A game of thrones: RSC’s Richard II – Live in Cinemas

It will come as no surprise to many that I am quite the fan of Shakespeare. I’m also quite the fan of David Tennant, both as the Doctor and out of it. So when the Royal Shakespeare Company announced plans to broadcast their production of Richard II, I leapt at the chance. While there is no substitute for sitting in a darkened theatre with 1500 others, seeing it in a cinema with two dozen others is perhaps the next best thing.
The first play in Shakespeare’s History cycle, Richard II dramatizes the last months of the monarch’s reign, from 1398 – 1399, and begins, historically speaking at least, at “one minute to midnight.” Grounded in a very medieval world of godliness and saintliness, righteousness and morality, Shakespeare’s play is not to be mistaken for ‘capital-H’ history; while they are relatively faithful in terms of the progression of their events, Shakespeare’s History plays are instead dramatic analogies for the socio-political climate of Elizabethan England (dealing with issues of succession, rebellion, and wise counsel) and are structured in a way, reminiscent of medieval mystery plays with their clear-cut vices and villains, heroes and everymen.

Enter, then, Gregory Doran’s production. Staged in the cavernous Royal Shakespeare Theatre with its prominent thrust stage (the same theatre that housed David Tennant’s Hamlet for the RSC in 2008), Doran – with his design team of Stephen Brimson Lewis (set and costumes), Tim Mitchell (lighting), Paul Englishby (music) and Martin Slavin (sound) – created a recognisably medieval world that capably filled the theatre’s expanse as well as the cinema screen. Using simple light images projected onto a serious of metal-beaded curtains, Mitchell and Brimson Lewis created cathedral-like spaces that skewed perspective and gave the stage an added depth and scale that could not normally have been achieved through traditional set pieces and conventional lighting techniques. With simple changes in lighting – from moons and thorny burrs, to gardens and subterranean dungeons – Richard II’s ever changing series of locations and moods were effectively captured; when combined with Brimson Lewis’ simple pieces of set – a gantry lowered from the flies, two staircases that emerged from the wings; a throne and simple gold poles – the medieval and saintly world of Richard’s England was brought to life on stage and screen.  There was a strong use of colour, too – strong blues and golds, greens, burgundies, browns – all drawn from the medieval paintings of the time, and Paul Englishby’s music, performed live by a trio of sopranos, trumpeters, and a percussionist (available on CD from the RSC), completed the illusion, giving Shakespeare’s words an architectural grandeur and sense of scale.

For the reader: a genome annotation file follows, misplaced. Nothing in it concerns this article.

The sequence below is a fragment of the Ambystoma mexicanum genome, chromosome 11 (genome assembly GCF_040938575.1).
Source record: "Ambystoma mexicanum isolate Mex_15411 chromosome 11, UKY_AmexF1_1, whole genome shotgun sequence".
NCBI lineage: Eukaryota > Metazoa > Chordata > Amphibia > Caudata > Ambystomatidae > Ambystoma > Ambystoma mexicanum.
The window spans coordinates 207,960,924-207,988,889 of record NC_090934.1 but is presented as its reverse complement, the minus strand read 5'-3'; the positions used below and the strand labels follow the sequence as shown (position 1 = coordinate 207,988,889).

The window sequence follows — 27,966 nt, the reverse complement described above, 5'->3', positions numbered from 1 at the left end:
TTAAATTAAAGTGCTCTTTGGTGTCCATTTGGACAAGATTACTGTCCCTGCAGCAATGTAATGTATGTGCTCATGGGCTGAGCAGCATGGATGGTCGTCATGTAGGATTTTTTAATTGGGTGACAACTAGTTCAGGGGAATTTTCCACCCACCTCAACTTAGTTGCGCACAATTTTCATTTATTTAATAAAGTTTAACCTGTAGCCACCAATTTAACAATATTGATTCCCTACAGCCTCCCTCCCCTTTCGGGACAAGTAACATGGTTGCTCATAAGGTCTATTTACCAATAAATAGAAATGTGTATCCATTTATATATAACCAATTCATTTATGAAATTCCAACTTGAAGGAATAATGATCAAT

As Richard II, David Tennant was mesmerising as ever, and his innate ability to make Shakespeare’s language sound completely and utterly new was on prominent display. With his long hair and heavily embroidered gowns and robes, he looked every inch of the saintly king of Shakespeare’s play. As with his turn as Hamlet, and indeed any of his performances, one of the main features is his warmth and humour, his humanness. When Richard, sitting on the ground of the beach, freshly landed from a disastrous campaign in Ireland, says
For you have but mistook me all this while:
I live with bread like you, feel want,
Taste grief, need friends: subjected thus,
How can you say to me, I am a king? [III.2]